(Reuters)

The State Department on Tuesday listed China as one of the countries with the worst records on sex trafficking and forced labor, a downgraded designation that Beijing labeled irresponsible and which could complicate Washington’s efforts to further isolate North Korea over its nuclear weapons.

China was dropped one notch on a watch list to Tier 3, the lowest ranking, in the State Department’s annual human trafficking report. The report said China had made no meaningful efforts to curb forced labor and human trafficking, and suggested the country had backslid by decreasing law enforcement efforts. Tier 3 is reserved for countries deemed not to meet minimum standards. Theoretically, the rating could result in sanctions, although presidents often waive that step.

In remarks introducing the report, Secretary of State Rex Tillerson said China’s downgrade was partly due to its use of North Korean workers whose salaries are remitted directly to the government in Pyongyang. He said North Korea earns hundreds of millions of dollars a year in hard currency, despite international sanctions, from the earnings of 50,000 to 80,000 laborers forced to work overseas in mining, construction and food services. Most work either in Russia or China, he said.

“Responsible nations simply cannot allow this to go on,” Tillerson said. “We call on any nation that is hosting workers from North Korea in a forced labor arrangement to send those people home.”

Tillerson said one reason for China’s downgrade in this year’s report was “because it has not taken serious steps in its own complicity in trafficking, including forced labor from North Korea.”

China took umbrage at being lumped in the same category as North Korea and Syria. Foreign Ministry spokesman Lu Kang said the United States was applying its own laws to China. He defended his country’s efforts to combat trafficking and forced labor as “obvious for everyone to see.”

“As we have said repeatedly, no country has the right to speak irresponsibly on China’s domestic affairs,” Lu told reporters in Beijing.

Rep. Christopher H. Smith (R-N.J.), who wrote the legislation that created the report 17 years ago, praised Tillerson for putting China on the spot. Smith said in a statement that the secretary of state “deserves the gratitude of victims and human rights defenders, calling out the Chinese government’s deplorable record and complicity in the cruelty of the sex and labor trafficking problem.”

Tillerson’s personal appearance at the report’s unveiling was striking because he skipped the public rollout of the department’s annual human rights report in March, a move that invited criticism. In contrast, the human trafficking report was made public under chandeliers in a large, glitzy room where official dinners are held. It was attended by Tillerson’s newly confirmed deputy, John Sullivan, and several members of Congress, including Sen. Bob Corker (R-Tenn.), chairman of the Senate Foreign Relations Committee.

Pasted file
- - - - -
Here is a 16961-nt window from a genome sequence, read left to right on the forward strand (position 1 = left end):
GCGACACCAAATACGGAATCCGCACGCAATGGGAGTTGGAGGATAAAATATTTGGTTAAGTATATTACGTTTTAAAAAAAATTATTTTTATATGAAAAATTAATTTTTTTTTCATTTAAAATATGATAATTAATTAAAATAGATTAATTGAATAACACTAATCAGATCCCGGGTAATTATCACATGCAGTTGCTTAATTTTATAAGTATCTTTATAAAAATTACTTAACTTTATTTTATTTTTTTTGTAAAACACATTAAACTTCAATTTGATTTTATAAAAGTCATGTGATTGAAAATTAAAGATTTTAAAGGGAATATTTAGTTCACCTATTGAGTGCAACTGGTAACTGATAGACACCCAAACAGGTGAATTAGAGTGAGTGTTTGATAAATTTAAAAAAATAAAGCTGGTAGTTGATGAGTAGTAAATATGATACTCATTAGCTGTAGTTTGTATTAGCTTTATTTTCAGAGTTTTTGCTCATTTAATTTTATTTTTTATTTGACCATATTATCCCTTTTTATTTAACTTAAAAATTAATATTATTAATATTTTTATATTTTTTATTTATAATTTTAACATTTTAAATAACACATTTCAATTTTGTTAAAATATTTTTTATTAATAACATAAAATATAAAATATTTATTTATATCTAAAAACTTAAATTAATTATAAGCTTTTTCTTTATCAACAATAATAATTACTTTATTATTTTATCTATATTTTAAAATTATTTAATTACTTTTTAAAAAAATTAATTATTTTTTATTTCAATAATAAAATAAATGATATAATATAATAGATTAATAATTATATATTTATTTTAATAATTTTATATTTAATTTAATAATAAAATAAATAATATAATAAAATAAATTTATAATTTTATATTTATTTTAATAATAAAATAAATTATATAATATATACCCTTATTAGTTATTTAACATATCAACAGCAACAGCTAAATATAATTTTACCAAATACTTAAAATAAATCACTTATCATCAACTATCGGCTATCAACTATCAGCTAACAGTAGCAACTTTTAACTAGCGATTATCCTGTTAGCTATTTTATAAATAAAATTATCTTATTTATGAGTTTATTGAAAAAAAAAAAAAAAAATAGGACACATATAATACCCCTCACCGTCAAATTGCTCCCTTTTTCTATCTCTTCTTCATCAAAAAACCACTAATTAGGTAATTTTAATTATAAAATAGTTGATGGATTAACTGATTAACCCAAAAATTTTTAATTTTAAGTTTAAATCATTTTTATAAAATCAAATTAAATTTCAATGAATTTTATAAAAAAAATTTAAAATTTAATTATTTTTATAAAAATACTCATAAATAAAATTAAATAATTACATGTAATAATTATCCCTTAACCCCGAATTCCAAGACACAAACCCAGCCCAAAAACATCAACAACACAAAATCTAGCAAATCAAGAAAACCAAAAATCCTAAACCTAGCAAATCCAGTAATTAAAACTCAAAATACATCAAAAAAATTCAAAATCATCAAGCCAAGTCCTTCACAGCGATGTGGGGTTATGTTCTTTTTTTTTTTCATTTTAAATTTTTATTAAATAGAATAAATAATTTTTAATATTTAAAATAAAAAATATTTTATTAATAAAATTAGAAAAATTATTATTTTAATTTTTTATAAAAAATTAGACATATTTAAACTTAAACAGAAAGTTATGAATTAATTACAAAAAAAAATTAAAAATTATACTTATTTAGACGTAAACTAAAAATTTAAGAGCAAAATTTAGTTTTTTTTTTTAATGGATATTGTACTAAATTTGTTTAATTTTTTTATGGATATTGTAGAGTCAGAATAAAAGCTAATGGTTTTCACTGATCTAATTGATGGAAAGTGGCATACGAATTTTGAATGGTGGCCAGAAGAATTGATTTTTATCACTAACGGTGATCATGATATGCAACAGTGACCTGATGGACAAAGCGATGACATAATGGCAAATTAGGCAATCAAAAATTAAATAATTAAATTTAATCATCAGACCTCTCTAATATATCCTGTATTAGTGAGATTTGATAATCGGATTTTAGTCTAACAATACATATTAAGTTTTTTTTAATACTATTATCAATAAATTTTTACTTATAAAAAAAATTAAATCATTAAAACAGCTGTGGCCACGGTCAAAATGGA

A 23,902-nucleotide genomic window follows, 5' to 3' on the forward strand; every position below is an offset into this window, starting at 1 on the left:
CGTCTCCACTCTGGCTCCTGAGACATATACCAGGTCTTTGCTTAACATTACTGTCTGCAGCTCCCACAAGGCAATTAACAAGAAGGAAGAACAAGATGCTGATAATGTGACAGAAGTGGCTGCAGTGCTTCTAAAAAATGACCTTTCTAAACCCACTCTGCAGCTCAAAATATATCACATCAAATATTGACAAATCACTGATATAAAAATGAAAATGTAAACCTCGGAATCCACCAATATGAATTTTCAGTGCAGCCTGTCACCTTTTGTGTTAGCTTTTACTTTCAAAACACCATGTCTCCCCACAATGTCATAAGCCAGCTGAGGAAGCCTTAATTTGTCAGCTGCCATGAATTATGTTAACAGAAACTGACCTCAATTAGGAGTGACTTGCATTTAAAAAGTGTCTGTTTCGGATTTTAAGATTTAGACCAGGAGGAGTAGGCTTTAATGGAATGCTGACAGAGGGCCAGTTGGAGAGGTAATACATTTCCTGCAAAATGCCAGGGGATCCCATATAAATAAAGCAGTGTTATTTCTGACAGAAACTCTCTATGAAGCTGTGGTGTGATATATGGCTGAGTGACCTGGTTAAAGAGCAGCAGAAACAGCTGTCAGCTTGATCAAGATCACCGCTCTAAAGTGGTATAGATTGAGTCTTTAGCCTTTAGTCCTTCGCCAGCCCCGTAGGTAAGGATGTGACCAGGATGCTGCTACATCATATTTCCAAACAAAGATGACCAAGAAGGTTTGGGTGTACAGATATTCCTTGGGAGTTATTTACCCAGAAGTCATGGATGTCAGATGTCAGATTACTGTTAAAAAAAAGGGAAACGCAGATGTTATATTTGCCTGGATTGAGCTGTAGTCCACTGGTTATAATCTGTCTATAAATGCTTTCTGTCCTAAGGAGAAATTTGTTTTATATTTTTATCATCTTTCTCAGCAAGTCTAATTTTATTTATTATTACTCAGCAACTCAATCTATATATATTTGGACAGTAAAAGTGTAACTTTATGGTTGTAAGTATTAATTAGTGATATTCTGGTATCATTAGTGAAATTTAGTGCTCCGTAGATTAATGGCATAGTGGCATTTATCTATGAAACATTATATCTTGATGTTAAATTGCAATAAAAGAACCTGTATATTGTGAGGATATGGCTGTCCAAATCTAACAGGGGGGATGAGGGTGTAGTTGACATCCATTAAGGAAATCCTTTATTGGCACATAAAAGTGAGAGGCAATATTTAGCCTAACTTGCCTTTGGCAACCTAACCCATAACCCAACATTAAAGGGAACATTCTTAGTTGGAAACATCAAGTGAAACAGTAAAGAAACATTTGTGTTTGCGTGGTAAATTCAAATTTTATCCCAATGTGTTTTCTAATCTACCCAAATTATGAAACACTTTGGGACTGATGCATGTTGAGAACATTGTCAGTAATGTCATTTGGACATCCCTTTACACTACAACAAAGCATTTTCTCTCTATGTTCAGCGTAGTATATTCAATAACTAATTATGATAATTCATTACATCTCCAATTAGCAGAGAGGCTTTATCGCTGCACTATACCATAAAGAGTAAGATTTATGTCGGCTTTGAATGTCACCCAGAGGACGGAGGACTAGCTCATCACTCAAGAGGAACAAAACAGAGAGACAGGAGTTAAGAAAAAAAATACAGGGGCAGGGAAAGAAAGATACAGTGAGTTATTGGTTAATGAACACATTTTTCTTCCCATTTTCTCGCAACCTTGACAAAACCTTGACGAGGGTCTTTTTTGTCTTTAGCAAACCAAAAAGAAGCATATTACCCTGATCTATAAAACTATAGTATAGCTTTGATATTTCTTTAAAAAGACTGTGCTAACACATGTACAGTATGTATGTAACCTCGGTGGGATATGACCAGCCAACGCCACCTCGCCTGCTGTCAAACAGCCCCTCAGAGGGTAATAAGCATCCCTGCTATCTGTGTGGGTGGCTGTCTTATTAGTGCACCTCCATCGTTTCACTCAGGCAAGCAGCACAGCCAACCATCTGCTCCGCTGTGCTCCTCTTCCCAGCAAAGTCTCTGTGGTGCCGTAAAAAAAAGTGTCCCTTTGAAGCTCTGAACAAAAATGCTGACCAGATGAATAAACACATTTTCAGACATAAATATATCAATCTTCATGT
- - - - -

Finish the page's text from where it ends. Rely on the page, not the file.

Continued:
Also present was Ivanka Trump, who has hosted a White House roundtable on fighting human trafficking and met in Rome with African women who were trafficked into prostitution. The president’s daughter and adviser has a fashion line with many items made in China. This month, the State Department called for China to release three labor activists who were arrested while investigating conditions at factories that manufacture Ivanka Trump-branded shoes.

She called human trafficking a “pervasive human rights” issue that enslaves an estimated 20 million people around the world, including in the United States, and called for it to be eliminated.

Like the annual human rights report, the human trafficking report is the result of a year’s work by State Department employees in embassies around the world. The period covered runs a little more than two months into the Trump administration.

Even before its release, the report was criticized for removing Iraq and Burma from a list of countries whose governments use child soldiers. Burma, also called Myanmar, was upgraded to the Tier 2 watch list. The report said the country has made progress in ending the recruitment and use of child soldiers and has prosecuted government officials for human trafficking.

Human Rights Watch said Burma did not deserve to be upgraded because the use of child soldiers continues.

Although Iraq was removed from a list of countries where children are pressed into service as soldiers, it was downgraded overall to the Tier 2 watch list. The report praised Iraq’s efforts to pay compensation to people who were freed after being captured and exploited by the Islamic State. But it criticized the government for punishing some victims for crimes they were drawn into as a result of being trafficked, such as prostitution, while failing to prosecute their recruiters.

The report also kept Thailand on the Tier 2 watch list for the second year in a row. It said the government was investigating and prosecuting people complicit in forced labor in the fishing industry but criticized its record prosecuting corrupt officials complicit in trafficking.

David Abramowitz, the managing director of Humanity United, a group that tackles global problems, said that new laws passed in Thailand have had little impact and that there has been little change observed in the field.

But Boom Mosby, an advocate for child victims of sexual abuse in Thailand who was honored for her work, said she has seen significant progress in policy and law enforcement in recent years. She said police are working to combat child pornography and arrest foreign sexual predators who come to Thailand for what is known as sexual tourism.

“I see law enforcement being much more proactive,” she said.